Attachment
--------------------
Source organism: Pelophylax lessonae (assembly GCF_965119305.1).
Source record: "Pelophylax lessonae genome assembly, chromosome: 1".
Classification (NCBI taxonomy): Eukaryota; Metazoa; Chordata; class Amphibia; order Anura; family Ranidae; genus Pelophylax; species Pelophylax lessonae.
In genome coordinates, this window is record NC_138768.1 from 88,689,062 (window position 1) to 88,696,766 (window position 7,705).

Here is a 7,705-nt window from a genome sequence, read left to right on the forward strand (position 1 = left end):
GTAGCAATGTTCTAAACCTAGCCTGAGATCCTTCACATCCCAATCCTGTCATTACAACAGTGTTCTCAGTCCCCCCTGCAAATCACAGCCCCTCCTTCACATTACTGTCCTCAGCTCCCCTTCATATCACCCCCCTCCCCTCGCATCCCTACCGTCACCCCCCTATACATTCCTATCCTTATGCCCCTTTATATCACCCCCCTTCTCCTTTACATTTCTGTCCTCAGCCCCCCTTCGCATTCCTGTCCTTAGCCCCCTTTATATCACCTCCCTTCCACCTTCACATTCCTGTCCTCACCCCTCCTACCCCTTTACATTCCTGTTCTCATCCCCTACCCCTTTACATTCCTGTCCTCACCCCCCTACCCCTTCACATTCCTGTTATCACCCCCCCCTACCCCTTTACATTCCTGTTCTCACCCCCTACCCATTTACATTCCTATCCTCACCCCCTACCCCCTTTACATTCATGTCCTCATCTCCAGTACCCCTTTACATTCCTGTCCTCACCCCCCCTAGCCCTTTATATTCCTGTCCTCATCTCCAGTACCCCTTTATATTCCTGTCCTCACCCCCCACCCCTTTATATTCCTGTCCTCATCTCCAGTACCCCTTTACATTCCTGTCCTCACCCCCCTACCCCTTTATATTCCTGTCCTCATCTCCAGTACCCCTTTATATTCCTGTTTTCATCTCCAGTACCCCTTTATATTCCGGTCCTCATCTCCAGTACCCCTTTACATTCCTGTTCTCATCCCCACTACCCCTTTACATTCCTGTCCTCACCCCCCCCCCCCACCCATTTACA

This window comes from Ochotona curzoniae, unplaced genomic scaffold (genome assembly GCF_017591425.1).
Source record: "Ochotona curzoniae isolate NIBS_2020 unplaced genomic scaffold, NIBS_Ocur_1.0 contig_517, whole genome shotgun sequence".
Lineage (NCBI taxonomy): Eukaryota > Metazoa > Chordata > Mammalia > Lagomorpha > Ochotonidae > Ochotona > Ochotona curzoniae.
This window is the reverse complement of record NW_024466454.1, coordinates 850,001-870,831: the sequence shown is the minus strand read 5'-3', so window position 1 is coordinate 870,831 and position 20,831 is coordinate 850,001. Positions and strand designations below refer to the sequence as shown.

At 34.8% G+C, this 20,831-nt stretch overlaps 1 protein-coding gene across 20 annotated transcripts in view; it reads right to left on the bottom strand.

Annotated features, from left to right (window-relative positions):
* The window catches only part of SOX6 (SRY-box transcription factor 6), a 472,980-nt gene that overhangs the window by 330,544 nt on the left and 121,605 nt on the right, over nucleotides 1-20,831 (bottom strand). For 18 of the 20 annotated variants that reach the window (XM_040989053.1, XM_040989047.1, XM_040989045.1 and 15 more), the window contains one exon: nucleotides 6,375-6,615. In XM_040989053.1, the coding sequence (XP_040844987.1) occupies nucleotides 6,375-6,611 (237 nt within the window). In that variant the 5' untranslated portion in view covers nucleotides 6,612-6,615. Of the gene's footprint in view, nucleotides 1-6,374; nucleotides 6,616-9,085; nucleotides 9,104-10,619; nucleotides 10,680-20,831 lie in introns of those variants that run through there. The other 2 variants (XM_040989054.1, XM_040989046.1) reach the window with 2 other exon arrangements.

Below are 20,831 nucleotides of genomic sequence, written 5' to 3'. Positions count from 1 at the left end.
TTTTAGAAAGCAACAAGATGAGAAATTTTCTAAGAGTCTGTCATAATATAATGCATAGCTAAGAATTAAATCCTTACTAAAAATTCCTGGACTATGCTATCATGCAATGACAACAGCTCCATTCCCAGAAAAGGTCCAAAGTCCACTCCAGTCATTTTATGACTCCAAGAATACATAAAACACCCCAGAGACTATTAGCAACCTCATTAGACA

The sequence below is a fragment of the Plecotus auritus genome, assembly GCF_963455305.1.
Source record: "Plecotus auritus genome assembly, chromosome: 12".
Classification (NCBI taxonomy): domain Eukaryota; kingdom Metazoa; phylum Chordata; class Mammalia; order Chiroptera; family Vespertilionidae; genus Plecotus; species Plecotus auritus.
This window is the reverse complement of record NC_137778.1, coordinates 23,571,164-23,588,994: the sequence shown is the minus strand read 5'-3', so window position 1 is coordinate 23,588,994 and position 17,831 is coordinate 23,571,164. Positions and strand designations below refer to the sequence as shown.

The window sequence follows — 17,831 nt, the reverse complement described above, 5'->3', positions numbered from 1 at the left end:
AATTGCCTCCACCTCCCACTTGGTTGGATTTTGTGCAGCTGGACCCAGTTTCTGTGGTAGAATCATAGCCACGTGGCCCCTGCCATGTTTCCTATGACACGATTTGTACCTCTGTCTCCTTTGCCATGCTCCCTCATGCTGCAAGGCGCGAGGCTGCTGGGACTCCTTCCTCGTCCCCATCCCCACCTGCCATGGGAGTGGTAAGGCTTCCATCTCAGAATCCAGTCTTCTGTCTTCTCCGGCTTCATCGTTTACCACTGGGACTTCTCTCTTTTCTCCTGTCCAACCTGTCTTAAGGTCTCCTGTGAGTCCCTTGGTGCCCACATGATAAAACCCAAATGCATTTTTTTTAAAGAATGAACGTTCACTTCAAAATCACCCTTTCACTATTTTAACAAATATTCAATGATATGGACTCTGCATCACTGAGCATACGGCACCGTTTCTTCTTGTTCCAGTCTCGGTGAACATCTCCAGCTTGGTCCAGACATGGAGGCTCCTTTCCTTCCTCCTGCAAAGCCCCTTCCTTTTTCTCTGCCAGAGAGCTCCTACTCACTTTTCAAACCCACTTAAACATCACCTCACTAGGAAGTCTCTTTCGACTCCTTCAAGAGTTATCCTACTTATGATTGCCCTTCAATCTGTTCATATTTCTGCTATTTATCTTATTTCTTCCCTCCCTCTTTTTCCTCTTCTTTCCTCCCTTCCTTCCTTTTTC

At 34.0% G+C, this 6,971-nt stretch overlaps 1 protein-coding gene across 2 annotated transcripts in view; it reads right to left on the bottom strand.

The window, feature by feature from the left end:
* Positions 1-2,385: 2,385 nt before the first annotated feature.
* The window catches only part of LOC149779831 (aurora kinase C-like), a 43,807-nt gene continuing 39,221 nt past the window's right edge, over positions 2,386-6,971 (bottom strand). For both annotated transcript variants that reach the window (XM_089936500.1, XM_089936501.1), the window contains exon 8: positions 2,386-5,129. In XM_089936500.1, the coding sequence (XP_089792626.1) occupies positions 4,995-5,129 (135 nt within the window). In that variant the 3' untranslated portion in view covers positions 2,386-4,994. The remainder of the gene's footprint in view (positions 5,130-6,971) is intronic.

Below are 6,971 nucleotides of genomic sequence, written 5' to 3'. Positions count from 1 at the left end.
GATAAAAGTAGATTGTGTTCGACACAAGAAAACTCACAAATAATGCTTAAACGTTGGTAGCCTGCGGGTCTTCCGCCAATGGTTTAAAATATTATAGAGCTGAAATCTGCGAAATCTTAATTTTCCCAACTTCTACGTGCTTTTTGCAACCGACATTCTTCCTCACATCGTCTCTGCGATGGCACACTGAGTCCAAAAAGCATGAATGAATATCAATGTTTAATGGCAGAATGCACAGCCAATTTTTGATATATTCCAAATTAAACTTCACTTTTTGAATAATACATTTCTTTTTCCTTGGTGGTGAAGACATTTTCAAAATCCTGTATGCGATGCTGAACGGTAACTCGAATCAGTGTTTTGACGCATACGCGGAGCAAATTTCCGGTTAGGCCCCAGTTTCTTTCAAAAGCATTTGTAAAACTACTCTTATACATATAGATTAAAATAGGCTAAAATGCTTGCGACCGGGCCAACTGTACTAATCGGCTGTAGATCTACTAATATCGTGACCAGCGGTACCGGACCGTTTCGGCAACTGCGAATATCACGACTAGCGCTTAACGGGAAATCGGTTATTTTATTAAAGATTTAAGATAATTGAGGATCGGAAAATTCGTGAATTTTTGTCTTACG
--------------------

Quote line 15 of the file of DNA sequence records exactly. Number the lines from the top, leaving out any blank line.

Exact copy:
TTTTAGAAAGCAACAAGATGAGAAATTTTCTAAGAGTCTGTCATAATATAATGCATAGCTAAGAATTAAATCCTTACTAAAAATTCCTGGACTATGCTATCATGCAATGACAACAGCTCCATTCCCAGAAAAGGTCCAAAGTCCACTCCAGTCATTTTATGACTCCAAGAATACATAAAACACCCCAGAGACTATTAGCAACCTCATTAGACA